Oct 11, 2015; Houston, TX, USA; General view of the cap and glove of Kansas City Royals first baseman Eric Hosmer (35) before game three of the ALDS against the Houston Astros at Minute Maid Park. Mandatory Credit: Troy Taormina-USA TODAY Sports
8. 1984 American League Championship Series, Game 3
Charlie Leibrandt: 8.0 IP, 1 ER, 3 H, 4 BB, 6 K
Game Score: 74
Game Result: Tigers 1, Royals 0
The 1984 Kansas City Royals were a team in transition. Only a few aging pieces remained from the core group that won four AL West titles between 1976 and 1980. The team suffered a cocaine use scandal that caused the front office to ship out starter Vida Blue and first baseman Willie Mays Aikens, and chastened 1982 batting crown winner Willie Wilson.
Former rotation stalwarts like Dennis Leonard, Larry Gura, and Paul Splittorff had become little more than afterthoughts behind a new wave of kid pitchers in 20-year-old Bret Saberhagen, 21-year-old Mark Gubicza, and 22-year-old Danny Jackson.
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Despite the turnover, the KC Royals won the weak AL West with an 84-78 record. However, that meant they had to face the 104 win Detroit Tigers, who had set a major-league record with an absurd 35-5 start to the 1984 season.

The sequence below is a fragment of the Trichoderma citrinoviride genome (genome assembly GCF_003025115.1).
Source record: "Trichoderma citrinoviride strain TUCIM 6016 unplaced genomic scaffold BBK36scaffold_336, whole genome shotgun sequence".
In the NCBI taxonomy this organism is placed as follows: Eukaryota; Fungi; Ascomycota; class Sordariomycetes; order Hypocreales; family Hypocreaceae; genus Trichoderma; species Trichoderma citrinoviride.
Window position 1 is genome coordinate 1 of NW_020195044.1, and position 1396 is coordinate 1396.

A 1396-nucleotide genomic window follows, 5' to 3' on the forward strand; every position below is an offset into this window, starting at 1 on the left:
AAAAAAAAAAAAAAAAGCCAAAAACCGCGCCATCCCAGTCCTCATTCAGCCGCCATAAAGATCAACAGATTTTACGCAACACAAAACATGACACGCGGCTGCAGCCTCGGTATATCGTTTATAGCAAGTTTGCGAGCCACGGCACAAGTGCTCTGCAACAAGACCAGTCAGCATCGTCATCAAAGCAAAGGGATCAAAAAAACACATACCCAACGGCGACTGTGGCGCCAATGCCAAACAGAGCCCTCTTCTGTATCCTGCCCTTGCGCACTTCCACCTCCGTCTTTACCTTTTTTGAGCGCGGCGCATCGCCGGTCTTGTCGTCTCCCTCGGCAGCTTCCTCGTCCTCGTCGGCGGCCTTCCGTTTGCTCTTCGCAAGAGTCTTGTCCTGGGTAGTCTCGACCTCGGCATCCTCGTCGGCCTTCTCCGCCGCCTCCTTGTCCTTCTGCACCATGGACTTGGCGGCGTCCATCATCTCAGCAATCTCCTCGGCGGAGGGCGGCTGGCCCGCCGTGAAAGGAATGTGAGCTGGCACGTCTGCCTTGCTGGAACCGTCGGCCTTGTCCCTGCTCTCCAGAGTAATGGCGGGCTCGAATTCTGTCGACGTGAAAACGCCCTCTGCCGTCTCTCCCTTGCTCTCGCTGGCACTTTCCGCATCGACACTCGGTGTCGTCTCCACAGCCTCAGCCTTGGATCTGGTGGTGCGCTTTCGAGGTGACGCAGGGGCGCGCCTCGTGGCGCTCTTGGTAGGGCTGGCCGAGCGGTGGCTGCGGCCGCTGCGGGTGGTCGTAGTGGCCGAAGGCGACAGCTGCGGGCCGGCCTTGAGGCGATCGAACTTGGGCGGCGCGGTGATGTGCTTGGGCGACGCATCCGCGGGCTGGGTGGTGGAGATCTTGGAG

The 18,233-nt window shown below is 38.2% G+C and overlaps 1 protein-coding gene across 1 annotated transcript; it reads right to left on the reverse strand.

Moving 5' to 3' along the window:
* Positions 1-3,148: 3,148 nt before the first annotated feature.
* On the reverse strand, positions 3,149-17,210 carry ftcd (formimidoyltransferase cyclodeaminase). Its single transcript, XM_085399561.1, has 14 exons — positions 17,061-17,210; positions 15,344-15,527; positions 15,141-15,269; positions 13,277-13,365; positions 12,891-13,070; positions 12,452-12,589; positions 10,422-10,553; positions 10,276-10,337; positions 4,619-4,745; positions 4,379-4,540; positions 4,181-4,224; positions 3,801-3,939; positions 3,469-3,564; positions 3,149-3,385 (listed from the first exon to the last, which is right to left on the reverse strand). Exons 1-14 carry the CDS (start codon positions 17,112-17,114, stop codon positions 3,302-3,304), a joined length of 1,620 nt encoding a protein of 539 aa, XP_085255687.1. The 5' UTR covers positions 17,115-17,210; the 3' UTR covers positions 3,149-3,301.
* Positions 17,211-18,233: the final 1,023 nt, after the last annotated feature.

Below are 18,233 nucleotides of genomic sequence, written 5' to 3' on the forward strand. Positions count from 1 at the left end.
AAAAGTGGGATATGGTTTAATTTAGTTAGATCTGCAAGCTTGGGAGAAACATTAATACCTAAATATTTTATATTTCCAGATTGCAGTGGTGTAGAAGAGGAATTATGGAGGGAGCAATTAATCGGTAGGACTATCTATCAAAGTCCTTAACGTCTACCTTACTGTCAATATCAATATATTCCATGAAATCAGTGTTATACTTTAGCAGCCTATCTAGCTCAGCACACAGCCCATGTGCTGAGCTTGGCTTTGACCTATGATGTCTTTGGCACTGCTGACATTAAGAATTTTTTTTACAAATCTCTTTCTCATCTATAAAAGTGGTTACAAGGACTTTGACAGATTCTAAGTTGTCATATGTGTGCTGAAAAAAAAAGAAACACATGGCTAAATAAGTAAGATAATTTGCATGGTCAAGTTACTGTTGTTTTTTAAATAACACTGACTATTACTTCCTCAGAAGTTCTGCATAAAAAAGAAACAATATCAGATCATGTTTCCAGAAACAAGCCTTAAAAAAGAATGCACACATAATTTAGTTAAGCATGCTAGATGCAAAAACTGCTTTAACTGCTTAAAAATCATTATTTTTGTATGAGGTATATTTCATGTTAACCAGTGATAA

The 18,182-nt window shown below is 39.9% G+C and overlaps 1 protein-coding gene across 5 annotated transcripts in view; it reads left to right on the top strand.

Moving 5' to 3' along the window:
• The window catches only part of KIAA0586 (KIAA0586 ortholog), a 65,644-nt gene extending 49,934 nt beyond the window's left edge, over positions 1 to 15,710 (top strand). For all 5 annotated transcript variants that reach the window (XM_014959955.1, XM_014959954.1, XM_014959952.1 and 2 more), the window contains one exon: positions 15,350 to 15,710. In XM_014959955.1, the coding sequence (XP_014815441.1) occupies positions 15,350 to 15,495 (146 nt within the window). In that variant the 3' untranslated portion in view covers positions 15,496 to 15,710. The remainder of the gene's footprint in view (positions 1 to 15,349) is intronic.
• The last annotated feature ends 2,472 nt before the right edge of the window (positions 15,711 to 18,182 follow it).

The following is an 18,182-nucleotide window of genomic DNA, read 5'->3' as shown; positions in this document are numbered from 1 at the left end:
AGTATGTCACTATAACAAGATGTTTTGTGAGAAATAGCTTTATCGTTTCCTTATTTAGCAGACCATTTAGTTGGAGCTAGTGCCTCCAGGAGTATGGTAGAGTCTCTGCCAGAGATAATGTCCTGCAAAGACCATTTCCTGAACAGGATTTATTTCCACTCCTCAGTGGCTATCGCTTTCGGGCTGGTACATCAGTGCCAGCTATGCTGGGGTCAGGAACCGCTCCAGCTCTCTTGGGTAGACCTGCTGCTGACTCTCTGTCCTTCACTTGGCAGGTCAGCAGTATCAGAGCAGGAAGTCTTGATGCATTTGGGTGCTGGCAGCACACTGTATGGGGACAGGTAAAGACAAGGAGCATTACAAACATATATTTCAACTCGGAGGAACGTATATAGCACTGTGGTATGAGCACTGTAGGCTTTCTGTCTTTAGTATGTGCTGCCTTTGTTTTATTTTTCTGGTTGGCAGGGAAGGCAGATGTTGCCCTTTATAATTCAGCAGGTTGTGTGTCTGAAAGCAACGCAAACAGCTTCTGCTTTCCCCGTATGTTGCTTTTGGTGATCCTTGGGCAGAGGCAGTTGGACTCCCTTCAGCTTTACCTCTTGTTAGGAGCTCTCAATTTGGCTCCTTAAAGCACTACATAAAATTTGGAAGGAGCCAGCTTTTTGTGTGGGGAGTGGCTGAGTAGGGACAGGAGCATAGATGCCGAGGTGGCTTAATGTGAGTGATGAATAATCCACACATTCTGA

However, the KC Royals still had franchise player George Brett, and stalwarts like Hal McRae, Frank White, and Willie Wilson. The bullpen was still ruled by “one man bullpen” Dan Quisenberry. And Dick Howser was the manager.
The Tigers blasted the Royals 8-1 in Game 1, beating staff ace (and future Padres and Angels manager) Bud Black. They beat Bret Saberhagen 5-3 in Game 2. Reclamation project Charlie Leibrandt, who the KC Royals acquired in a 1983 trade with the Reds for prospect Bob Tufts, was the only thing standing in the way of a Detroit sweep.
Leibrandt gave it a good run, allowing only three hits, four walks, and one earned run while lasting eight innings. The only blot on the day came when the Tigers scratched out a single run in the second inning on two singles and a ground out.
But, it wasn’t good enough. Detroit’s Milt Wilcox was even better, shutting out the Kansas City Royals offense over nine full innings while allowing only three hits and two walks with eight strikeouts.
While a disappointment, the 1984 playoff failure became a precursor to the best starting pitching staff in KC Royals history: the 1985 World Series champions.
Next: 1985 World Series, Game 5